Tag Archives: canada

Be Part of MIA: Adopt an Object

11 Jan

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This year, MIA is  really excited to launch a new fundraising program: Adopt an Object!

Supporters of art made by Inuit can now select a piece of the museums Permanent Collection currently on display and symbolically “adopt” that piece for a one year term. MIA’s staff members have selected some of their favourite objects as candidates for adoption based on their unique characteristics, notable history and impressive craftsmanship. Each of these pieces will be highlighted in future blog posts, so be sure to check back in and see our selection.

The ‘Adoption Package’ includes:

  • a photograph and description of the piece you have chosen to adopt, which you can proudly display in your home, office or classroom
  • names of individuals will be entitled to have their names listed as Adopters on the object labels within the museum space
  • recognition on our websites Donors’ page
  • name included in the museum’s Annual Report
  • invitation to a special cocktail reception to thank all participants for their generous contributions to the museum
  • additional programming opportunities are also available upon discussion with the Associate Curator Alysa Procida

All funds raised from this initiative will go directly into the educational programming and continued preservation of MIA’s collection. As a public institution that holds its work in public trust, conservation of the museum’s collection is one of MIA’s top priorities. This is especially true for those objects made out of sensitive materials such as ivory, textile or paper. At the same time, MIA is southern Canada’s only museum devoted exclusively to art made by Inuit, meaning that the museums ability to effectively offer engaging educational programming is crucial. Through the Adopt an Object program, staff hope to acquire resources to help us manage these challenges. This will allow us to continue to educate the public about the art and its conservation.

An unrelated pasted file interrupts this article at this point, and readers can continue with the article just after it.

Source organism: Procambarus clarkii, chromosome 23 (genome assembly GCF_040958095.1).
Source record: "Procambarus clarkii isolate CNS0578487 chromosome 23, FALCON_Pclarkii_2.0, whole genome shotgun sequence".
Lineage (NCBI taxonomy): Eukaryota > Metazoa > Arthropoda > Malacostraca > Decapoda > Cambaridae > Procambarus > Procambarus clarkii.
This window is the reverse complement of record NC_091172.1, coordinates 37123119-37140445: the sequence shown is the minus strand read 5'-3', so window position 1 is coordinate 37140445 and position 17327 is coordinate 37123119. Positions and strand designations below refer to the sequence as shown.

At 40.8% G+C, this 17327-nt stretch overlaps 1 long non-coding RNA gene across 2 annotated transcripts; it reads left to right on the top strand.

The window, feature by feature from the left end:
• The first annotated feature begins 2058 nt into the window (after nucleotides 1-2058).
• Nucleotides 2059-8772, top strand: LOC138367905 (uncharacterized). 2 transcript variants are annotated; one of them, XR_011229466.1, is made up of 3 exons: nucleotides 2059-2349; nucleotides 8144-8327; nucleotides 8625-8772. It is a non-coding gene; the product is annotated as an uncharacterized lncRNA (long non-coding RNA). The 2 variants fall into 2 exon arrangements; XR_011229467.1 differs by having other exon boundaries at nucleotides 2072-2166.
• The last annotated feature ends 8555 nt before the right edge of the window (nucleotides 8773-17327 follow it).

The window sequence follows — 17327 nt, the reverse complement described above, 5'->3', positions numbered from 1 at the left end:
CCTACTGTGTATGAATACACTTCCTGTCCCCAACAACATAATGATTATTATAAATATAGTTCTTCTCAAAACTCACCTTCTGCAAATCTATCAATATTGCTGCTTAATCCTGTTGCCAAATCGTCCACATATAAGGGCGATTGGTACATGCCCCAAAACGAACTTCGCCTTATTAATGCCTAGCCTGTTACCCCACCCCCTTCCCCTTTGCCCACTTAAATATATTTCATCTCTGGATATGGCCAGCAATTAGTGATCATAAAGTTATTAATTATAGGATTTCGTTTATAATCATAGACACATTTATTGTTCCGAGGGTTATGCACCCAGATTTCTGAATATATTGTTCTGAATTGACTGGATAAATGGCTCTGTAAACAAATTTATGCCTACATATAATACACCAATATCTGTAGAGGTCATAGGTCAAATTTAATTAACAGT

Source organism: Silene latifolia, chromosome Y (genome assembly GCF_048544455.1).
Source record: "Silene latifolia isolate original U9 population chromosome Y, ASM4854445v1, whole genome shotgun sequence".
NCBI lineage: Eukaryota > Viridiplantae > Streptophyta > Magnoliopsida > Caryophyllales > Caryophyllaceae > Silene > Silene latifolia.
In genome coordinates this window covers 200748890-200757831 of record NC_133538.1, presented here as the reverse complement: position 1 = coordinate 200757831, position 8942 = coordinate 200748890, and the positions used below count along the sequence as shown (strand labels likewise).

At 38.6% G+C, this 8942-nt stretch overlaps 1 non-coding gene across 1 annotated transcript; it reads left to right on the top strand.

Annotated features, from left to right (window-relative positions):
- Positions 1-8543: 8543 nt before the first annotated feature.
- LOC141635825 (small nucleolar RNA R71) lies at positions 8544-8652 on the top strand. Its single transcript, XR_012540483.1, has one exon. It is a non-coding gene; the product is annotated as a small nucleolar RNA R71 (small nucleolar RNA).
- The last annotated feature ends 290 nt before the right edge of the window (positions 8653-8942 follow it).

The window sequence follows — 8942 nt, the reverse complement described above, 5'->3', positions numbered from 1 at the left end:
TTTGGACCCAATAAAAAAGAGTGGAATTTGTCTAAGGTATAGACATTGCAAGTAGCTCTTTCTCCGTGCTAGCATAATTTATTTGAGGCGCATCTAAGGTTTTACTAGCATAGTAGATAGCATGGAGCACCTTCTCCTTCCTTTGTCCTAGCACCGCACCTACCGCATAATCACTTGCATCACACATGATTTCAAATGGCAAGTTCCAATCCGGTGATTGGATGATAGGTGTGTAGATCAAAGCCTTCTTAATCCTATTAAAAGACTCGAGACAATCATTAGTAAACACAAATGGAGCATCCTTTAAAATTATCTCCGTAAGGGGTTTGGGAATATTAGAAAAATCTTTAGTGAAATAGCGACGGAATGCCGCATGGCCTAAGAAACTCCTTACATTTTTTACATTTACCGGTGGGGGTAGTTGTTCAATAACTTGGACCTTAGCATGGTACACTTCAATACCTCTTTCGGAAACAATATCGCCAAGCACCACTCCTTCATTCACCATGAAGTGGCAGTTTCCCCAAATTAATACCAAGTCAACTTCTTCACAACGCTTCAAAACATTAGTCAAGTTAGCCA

Adoption Rates:

  • Small stone, antler and ivory pieces                                              $150
  • Medium stone, antler and ivory pieces                                         $300
  • Large stone, antler and ivory pieces                                              $500
  • Ceramic pieces                                                                                   $200
  • Wall hangings and soft sculpture works                                       $200
  • Prints and textile pieces                                                                   $200
  • Prints and Wall hangings made by Master Artists                     $700
  • Sculptures made by Master Artists                                                $1,000

All donors adopting an object will be issues a tax receipt. Rates are established based on the material and size of the artifact being adopted. After the priority works listed above have been adopted, additional opportunities will become available.

We thank all those that choose to support us in this endeavor by adopting an object. It is through the generous contributions of such individuals that we are able to further our mission: “to ethically acquire, conserve, research, communicate and exhibit for the purpose of study, education and enjoyment, material evidence of the history of Inuit art and culture in the Canadian Arctic”.

Posted by: Brittany Holliss, MIA’s Visitor Services Officer

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Surprise Guests!